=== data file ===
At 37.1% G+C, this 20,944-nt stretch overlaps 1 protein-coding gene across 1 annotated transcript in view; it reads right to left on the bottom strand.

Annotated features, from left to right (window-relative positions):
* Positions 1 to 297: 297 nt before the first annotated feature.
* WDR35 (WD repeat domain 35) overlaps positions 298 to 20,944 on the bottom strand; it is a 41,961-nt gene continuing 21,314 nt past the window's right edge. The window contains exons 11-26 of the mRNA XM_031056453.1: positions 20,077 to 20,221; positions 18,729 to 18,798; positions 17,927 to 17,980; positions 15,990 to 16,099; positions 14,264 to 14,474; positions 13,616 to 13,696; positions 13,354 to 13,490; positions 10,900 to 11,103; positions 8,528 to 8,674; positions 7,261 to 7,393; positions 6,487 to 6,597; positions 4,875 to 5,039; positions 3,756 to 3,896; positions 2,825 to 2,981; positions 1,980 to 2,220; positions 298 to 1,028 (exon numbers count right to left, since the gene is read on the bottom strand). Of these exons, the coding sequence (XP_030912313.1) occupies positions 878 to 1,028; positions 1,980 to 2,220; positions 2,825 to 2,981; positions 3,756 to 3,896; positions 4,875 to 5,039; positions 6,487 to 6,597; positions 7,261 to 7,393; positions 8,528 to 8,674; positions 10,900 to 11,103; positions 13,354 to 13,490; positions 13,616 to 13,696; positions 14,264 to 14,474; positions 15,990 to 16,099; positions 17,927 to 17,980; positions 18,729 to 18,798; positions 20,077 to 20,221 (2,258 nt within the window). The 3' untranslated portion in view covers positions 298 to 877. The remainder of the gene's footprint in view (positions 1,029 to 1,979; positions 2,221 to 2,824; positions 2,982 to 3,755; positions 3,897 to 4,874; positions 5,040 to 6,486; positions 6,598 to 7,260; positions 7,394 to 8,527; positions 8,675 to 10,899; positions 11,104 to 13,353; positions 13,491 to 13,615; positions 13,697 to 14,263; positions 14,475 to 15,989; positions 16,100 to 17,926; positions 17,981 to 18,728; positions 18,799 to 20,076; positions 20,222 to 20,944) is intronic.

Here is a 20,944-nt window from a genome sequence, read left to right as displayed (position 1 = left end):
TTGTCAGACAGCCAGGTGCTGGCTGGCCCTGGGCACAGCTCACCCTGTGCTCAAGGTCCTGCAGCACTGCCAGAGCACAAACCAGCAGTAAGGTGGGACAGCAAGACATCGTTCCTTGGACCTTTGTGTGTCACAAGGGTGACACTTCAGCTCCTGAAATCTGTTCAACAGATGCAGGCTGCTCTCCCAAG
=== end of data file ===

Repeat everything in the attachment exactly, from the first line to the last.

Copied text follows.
At 37.1% G+C, this 20,944-nt stretch overlaps 1 protein-coding gene across 1 annotated transcript in view; it reads right to left on the bottom strand.

Annotated features, from left to right (window-relative positions):
* Positions 1 to 297: 297 nt before the first annotated feature.
* WDR35 (WD repeat domain 35) overlaps positions 298 to 20,944 on the bottom strand; it is a 41,961-nt gene continuing 21,314 nt past the window's right edge. The window contains exons 11-26 of the mRNA XM_031056453.1: positions 20,077 to 20,221; positions 18,729 to 18,798; positions 17,927 to 17,980; positions 15,990 to 16,099; positions 14,264 to 14,474; positions 13,616 to 13,696; positions 13,354 to 13,490; positions 10,900 to 11,103; positions 8,528 to 8,674; positions 7,261 to 7,393; positions 6,487 to 6,597; positions 4,875 to 5,039; positions 3,756 to 3,896; positions 2,825 to 2,981; positions 1,980 to 2,220; positions 298 to 1,028 (exon numbers count right to left, since the gene is read on the bottom strand). Of these exons, the coding sequence (XP_030912313.1) occupies positions 878 to 1,028; positions 1,980 to 2,220; positions 2,825 to 2,981; positions 3,756 to 3,896; positions 4,875 to 5,039; positions 6,487 to 6,597; positions 7,261 to 7,393; positions 8,528 to 8,674; positions 10,900 to 11,103; positions 13,354 to 13,490; positions 13,616 to 13,696; positions 14,264 to 14,474; positions 15,990 to 16,099; positions 17,927 to 17,980; positions 18,729 to 18,798; positions 20,077 to 20,221 (2,258 nt within the window). The 3' untranslated portion in view covers positions 298 to 877. The remainder of the gene's footprint in view (positions 1,029 to 1,979; positions 2,221 to 2,824; positions 2,982 to 3,755; positions 3,897 to 4,874; positions 5,040 to 6,486; positions 6,598 to 7,260; positions 7,394 to 8,527; positions 8,675 to 10,899; positions 11,104 to 13,353; positions 13,491 to 13,615; positions 13,697 to 14,263; positions 14,475 to 15,989; positions 16,100 to 17,926; positions 17,981 to 18,728; positions 18,799 to 20,076; positions 20,222 to 20,944) is intronic.

Here is a 20,944-nt window from a genome sequence, read left to right as displayed (position 1 = left end):
TTGTCAGACAGCCAGGTGCTGGCTGGCCCTGGGCACAGCTCACCCTGTGCTCAAGGTCCTGCAGCACTGCCAGAGCACAAACCAGCAGTAAGGTGGGACAGCAAGACATCGTTCCTTGGACCTTTGTGTGTCACAAGGGTGACACTTCAGCTCCTGAAATCTGTTCAACAGATGCAGGCTGCTCTCCCAAG